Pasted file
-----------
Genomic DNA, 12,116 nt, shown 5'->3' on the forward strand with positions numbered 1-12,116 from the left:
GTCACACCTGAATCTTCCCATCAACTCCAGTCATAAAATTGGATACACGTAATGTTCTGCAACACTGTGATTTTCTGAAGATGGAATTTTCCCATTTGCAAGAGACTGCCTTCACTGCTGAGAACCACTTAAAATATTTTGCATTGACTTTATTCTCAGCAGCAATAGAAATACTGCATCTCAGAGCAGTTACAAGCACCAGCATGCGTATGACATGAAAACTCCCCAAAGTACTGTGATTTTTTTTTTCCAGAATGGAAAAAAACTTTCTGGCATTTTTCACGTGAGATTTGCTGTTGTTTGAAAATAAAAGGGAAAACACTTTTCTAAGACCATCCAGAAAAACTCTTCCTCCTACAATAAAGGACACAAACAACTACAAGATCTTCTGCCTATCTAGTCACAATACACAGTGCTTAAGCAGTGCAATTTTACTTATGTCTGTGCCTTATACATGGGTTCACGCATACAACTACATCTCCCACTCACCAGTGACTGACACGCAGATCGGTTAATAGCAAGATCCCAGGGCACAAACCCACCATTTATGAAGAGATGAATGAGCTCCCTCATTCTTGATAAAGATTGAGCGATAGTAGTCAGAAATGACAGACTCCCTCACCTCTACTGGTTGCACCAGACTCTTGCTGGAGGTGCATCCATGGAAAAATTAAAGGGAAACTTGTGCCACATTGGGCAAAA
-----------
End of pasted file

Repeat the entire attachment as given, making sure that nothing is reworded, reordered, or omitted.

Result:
Genomic DNA, 12,116 nt, shown 5'->3' on the forward strand with positions numbered 1-12,116 from the left:
GTCACACCTGAATCTTCCCATCAACTCCAGTCATAAAATTGGATACACGTAATGTTCTGCAACACTGTGATTTTCTGAAGATGGAATTTTCCCATTTGCAAGAGACTGCCTTCACTGCTGAGAACCACTTAAAATATTTTGCATTGACTTTATTCTCAGCAGCAATAGAAATACTGCATCTCAGAGCAGTTACAAGCACCAGCATGCGTATGACATGAAAACTCCCCAAAGTACTGTGATTTTTTTTTTCCAGAATGGAAAAAAACTTTCTGGCATTTTTCACGTGAGATTTGCTGTTGTTTGAAAATAAAAGGGAAAACACTTTTCTAAGACCATCCAGAAAAACTCTTCCTCCTACAATAAAGGACACAAACAACTACAAGATCTTCTGCCTATCTAGTCACAATACACAGTGCTTAAGCAGTGCAATTTTACTTATGTCTGTGCCTTATACATGGGTTCACGCATACAACTACATCTCCCACTCACCAGTGACTGACACGCAGATCGGTTAATAGCAAGATCCCAGGGCACAAACCCACCATTTATGAAGAGATGAATGAGCTCCCTCATTCTTGATAAAGATTGAGCGATAGTAGTCAGAAATGACAGACTCCCTCACCTCTACTGGTTGCACCAGACTCTTGCTGGAGGTGCATCCATGGAAAAATTAAAGGGAAACTTGTGCCACATTGGGCAAAA